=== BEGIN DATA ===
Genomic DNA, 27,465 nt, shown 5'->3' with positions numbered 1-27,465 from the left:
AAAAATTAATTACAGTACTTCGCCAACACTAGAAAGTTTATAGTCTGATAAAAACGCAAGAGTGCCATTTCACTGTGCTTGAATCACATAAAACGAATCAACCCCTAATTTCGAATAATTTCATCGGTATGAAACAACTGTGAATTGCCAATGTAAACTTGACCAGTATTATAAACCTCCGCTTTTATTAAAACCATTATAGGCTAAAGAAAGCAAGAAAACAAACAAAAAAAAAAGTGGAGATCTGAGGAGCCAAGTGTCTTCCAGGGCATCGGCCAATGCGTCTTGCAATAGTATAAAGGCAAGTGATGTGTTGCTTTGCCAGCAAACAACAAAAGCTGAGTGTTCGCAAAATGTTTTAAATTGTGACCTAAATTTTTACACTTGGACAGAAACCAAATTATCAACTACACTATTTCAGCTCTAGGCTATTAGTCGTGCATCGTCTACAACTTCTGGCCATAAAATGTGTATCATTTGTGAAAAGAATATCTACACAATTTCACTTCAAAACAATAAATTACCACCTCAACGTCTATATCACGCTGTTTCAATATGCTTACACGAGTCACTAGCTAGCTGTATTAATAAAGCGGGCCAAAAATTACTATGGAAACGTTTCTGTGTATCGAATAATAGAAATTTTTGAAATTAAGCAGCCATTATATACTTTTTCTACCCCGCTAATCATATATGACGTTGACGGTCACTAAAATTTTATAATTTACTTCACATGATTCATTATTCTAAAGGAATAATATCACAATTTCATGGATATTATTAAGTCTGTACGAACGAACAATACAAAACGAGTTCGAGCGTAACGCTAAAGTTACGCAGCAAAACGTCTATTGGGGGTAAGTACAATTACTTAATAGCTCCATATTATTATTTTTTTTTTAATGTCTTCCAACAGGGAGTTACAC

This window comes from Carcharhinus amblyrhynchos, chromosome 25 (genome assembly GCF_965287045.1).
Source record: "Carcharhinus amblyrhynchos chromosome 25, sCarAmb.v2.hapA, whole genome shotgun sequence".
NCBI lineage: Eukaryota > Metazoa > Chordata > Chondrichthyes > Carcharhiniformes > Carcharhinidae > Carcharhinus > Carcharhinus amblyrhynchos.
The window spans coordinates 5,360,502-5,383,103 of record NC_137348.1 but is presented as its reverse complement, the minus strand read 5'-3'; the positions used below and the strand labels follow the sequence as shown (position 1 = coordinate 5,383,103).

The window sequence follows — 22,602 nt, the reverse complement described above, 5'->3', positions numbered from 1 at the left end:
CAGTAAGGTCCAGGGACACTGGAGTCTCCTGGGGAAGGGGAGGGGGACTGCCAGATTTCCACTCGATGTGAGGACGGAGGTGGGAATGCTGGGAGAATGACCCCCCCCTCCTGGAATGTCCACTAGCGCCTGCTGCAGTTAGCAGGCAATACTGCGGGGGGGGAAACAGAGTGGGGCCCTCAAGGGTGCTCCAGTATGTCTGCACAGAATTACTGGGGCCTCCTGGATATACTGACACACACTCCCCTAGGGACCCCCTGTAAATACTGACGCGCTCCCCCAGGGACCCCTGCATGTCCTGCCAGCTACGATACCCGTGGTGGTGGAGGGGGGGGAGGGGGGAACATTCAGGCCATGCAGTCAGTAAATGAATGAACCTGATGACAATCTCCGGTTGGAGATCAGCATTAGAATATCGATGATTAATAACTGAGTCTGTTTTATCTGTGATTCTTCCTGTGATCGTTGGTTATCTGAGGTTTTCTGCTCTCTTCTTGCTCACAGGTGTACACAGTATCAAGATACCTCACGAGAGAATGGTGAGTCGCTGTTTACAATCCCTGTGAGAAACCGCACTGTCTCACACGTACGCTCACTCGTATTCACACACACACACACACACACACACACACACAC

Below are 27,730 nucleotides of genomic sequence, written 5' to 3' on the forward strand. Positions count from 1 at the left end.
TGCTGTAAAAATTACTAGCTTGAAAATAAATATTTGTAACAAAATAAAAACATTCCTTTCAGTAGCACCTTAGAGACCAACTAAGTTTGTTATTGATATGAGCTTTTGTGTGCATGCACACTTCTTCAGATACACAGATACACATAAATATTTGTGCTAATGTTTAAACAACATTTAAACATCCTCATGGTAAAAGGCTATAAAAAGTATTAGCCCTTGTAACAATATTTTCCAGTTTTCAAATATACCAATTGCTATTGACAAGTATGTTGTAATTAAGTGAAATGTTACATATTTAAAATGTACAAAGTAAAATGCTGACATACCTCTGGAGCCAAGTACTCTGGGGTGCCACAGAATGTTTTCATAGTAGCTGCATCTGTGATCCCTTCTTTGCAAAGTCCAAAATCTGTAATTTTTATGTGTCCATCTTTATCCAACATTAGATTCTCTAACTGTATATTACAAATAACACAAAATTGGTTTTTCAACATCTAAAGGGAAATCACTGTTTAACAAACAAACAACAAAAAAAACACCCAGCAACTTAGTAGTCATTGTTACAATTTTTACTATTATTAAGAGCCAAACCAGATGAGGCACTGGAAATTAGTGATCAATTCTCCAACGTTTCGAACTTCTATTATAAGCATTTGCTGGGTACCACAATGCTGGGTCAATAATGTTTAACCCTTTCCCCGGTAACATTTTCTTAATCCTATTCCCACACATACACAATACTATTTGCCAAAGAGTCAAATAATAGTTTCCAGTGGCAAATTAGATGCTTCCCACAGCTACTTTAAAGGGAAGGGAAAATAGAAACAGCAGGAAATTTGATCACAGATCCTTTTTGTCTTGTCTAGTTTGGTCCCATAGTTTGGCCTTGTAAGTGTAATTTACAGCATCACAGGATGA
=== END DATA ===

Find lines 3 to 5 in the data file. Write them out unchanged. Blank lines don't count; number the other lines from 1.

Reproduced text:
This window comes from Carcharhinus amblyrhynchos, chromosome 25 (genome assembly GCF_965287045.1).
Source record: "Carcharhinus amblyrhynchos chromosome 25, sCarAmb.v2.hapA, whole genome shotgun sequence".
NCBI lineage: Eukaryota > Metazoa > Chordata > Chondrichthyes > Carcharhiniformes > Carcharhinidae > Carcharhinus > Carcharhinus amblyrhynchos.